Challenging Google’s Android and Apple’s iOS, Pinterest is testing a developer platform of its own.
"By working with the developer community, we can strengthen verticals powered by Pinterest and bring more great content onto [the site],” said Josh Inkenbrandt, a product manager on Pinterest’s developer platform team.
“For example, the more Pinterest recipe apps there are, the more people will Pin recipes, which can result in better content and more engagement back on Pinterest, in addition to referral traffic and discovery of apps,” Inkenbrandt suggested.
Users have so far saved over 50 billion Pins on Pinterest, according to Inkenbrandt.
With the launch, Pinterest joins a growing numbers of social networks taking on established developer platforms like Android and Apple’s iOS. In partnership with Apple, Pinterest recently began letting users pin particular mobile apps -- effectively positioning the picture-based social network as a consumer-driven app discovery platform. Along with pinning apps, the move made it possible for users to discover apps on other users’ boards.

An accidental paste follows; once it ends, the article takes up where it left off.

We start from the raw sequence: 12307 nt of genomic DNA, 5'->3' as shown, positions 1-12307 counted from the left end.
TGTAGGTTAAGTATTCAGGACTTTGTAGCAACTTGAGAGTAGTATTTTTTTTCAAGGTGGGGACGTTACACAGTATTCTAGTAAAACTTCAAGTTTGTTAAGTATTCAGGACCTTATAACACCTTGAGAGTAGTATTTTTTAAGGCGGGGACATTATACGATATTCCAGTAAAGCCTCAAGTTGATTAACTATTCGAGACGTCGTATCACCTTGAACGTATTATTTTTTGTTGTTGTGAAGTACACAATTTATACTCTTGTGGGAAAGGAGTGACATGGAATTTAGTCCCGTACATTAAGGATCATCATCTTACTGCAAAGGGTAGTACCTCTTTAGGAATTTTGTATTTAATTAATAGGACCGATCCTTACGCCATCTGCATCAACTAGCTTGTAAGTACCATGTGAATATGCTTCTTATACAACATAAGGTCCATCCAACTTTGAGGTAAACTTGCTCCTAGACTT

After eight months in beta, Pinterest launched its Promoted Pins program, at the beginning of the year. Brands that participated in the Promoted Pins beta program saw a 30% increase in “earned media” -- i.e., the share of users who saved a Promoted Pin to a board, according to Pinterest.
Per internal findings, Promoted Pins are “repinned" an average of 11 times -- the same as non-branded pins.
Pinterest is also more popular than ever. The proportion of online adult women using the service increased from 33% in 2013 to 42% in 2014, according to recent findings from the Pew Research Center.
Historically resistant to Pinterest, men even appear to be warming up to the platform. Indeed, the proportion of online men on Pinterest increased from 8% in 2013 to 13% last year.
Altogether, the total proportion of online adults on Pinterest grew from 21% in 2013 to 28% in 2014 -- while 17% of Pinterest members now use the site daily, per Pew.
Pinterest recently raised $367 million at a fresh valuation of $11 billion.
During its F8 Developer Conference in March, Facebook said it was turning Messenger into a platform for developers to directly distribute their apps to the service's roughly 600 million users.